Scientists and engineers are making substantial advances towards the ultimate goal in prosthetics – creation of limbs that can be controlled by the wearer’s mind. Thanks to sophisticated sensors capable of picking up the brain’s signals, an amputee in Iceland is literally bringing us one step closer to that goal. VOA’s George Putic reports.
Video

Video Afghan Economy Sinks As Foreign Troops Depart

As international troops prepare to leave Afghanistan, and many foreign aid groups follow, Afghans are grappling with how the exodus will affect the country's fragile economy. Ayesha Tanzeem reports from the Afghan capital, Kabul.
Video

Video Poverty, Ignorance Force Underage Girls Into Marriage

The recent marriage of a 17-year old Chechen girl to a local police chief who was 30 years older and already had a wife caused an outcry in Russia and beyond. The bride was reportedly forced to marry and her parents were intimidated into giving their consent. The union spotlighted yet again the plight of many underage girls in developing countries. Zlatica Hoke reports poverty, ignorance and fear are behind the practice, especially in Asia and Africa.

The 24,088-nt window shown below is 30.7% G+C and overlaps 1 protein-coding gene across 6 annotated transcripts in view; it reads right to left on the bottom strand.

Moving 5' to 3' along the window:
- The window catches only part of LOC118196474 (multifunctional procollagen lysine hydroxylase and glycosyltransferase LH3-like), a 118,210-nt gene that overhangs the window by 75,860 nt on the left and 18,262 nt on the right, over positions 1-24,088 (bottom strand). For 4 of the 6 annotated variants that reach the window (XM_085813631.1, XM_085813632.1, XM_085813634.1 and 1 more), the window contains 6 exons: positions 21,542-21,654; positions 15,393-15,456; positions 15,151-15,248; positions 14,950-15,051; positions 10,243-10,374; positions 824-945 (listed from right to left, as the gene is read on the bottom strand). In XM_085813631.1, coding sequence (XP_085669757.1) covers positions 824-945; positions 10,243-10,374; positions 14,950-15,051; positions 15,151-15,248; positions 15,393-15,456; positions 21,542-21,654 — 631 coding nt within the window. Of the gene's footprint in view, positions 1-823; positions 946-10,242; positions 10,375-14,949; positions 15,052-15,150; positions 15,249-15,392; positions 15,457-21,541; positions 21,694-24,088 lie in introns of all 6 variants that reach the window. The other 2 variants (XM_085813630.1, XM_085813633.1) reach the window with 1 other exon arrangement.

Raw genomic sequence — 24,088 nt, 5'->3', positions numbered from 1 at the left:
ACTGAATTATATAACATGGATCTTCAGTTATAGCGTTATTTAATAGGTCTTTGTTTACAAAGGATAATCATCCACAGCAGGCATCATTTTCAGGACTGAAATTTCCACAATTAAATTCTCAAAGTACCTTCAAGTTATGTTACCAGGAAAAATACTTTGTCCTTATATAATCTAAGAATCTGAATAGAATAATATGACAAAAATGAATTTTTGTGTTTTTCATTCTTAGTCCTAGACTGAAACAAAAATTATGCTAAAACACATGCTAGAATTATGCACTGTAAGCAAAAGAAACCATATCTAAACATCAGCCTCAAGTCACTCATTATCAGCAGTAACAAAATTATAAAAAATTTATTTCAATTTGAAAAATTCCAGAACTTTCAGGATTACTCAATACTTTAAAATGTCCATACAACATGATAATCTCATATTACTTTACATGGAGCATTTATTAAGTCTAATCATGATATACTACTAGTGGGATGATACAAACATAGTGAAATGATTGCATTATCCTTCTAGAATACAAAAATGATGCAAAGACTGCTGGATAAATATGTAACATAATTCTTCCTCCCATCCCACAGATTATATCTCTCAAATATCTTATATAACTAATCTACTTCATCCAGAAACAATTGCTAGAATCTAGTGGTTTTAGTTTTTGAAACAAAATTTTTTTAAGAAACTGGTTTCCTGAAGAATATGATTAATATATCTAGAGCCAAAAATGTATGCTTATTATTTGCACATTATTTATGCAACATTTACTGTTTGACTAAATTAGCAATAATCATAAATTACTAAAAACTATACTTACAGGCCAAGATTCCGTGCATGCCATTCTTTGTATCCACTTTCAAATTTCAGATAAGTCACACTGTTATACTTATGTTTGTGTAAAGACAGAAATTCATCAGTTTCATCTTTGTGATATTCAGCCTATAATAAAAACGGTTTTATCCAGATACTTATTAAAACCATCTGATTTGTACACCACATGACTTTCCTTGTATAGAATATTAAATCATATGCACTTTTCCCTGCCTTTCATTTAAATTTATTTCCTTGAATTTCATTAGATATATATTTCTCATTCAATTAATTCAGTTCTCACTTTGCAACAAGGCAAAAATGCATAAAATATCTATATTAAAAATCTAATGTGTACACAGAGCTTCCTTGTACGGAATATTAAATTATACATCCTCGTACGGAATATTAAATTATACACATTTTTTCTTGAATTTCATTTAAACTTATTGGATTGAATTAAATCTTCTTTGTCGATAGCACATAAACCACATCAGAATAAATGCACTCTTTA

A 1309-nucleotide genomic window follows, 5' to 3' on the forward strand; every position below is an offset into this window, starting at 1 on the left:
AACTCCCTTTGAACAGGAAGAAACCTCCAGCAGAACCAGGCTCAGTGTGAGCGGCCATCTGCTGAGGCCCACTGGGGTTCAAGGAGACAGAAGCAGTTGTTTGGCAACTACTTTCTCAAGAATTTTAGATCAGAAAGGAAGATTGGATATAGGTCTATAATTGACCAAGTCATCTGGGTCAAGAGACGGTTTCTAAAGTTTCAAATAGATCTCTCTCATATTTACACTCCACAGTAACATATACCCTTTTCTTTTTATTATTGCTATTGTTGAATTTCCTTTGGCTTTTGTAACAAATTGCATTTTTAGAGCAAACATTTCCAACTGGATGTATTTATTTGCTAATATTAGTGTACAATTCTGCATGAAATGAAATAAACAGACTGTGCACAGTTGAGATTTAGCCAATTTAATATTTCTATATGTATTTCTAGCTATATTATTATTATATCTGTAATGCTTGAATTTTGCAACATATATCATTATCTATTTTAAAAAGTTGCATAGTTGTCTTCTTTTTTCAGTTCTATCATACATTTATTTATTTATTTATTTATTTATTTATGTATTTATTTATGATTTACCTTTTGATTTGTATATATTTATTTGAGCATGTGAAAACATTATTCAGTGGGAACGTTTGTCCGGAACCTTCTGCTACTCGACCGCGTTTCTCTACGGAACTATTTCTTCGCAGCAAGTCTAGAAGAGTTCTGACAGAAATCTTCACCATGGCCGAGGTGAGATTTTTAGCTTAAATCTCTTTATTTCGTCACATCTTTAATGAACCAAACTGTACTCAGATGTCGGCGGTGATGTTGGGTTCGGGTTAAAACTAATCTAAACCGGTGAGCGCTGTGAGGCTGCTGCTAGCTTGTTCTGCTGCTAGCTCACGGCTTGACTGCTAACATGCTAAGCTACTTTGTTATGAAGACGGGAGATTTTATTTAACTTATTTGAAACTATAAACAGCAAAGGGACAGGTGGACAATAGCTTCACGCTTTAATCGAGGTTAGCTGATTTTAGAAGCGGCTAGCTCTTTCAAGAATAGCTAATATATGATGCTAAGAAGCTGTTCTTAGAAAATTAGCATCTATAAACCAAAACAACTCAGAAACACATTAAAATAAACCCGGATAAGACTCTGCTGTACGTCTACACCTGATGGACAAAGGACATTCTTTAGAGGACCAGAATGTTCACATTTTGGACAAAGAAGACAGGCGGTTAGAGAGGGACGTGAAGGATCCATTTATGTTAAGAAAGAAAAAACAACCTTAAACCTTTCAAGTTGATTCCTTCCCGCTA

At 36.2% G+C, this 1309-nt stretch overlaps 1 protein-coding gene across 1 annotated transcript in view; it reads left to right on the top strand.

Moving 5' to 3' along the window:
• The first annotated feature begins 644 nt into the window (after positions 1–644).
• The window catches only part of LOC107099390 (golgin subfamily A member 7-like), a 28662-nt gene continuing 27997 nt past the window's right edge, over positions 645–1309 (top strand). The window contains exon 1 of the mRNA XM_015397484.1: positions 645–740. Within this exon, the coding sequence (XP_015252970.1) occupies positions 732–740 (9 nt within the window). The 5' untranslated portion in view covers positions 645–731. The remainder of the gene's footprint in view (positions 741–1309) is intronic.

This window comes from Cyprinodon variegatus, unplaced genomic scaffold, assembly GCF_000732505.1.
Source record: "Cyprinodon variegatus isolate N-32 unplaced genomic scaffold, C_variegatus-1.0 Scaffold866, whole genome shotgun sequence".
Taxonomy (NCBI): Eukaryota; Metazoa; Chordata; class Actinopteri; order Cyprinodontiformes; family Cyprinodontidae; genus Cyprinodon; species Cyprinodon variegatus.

Video

Video South Korea Marks Gwangju Uprising Anniversary

South Korea this week marked the 35th anniversary of a protest that turned deadly. The Gwangju Uprising is credited with starting the country’s democratic revolution after it was violently quelled by South Korea’s former military rulers. But as Jason Strother reports, some observers worry that democracy has recently been eroded.
Video

Video California’s Water System Not Created To Handle Current Drought

The drought in California is moving into its fourth year. While the state's governor is mandating a reduction in urban water use, most of the water used in California is for agriculture. But both city dwellers and farmers are feeling the impact of the drought. Some experts say the state’s water system was not created to handle long periods of drought. Elizabeth Lee reports from Ventura County, an agricultural region just northwest of Los Angeles.
Video

Video How to Clone a Mammoth: The Science of De-Extinction

An international team of scientists has sequenced the complete genome of the woolly mammoth. Led by the Swedish Museum of Natural History in Stockholm, the work opens the door to recreate the huge herbivore, which last roamed the Earth 4,000 years ago. VOA’s Rosanne Skirble considers the science of de-extinction and its place on the planet
Video

Video Blind Boy Defines His Life with Music

Cole Moran was born blind. He also has cognitive delays and other birth defects. He has to learn everything by ear. Nevertheless, the 12-year-old has had an insatiable love for music since he was born. VOA’s June Soh introduces us to the young phenomenal harmonica player.

VOA Blogs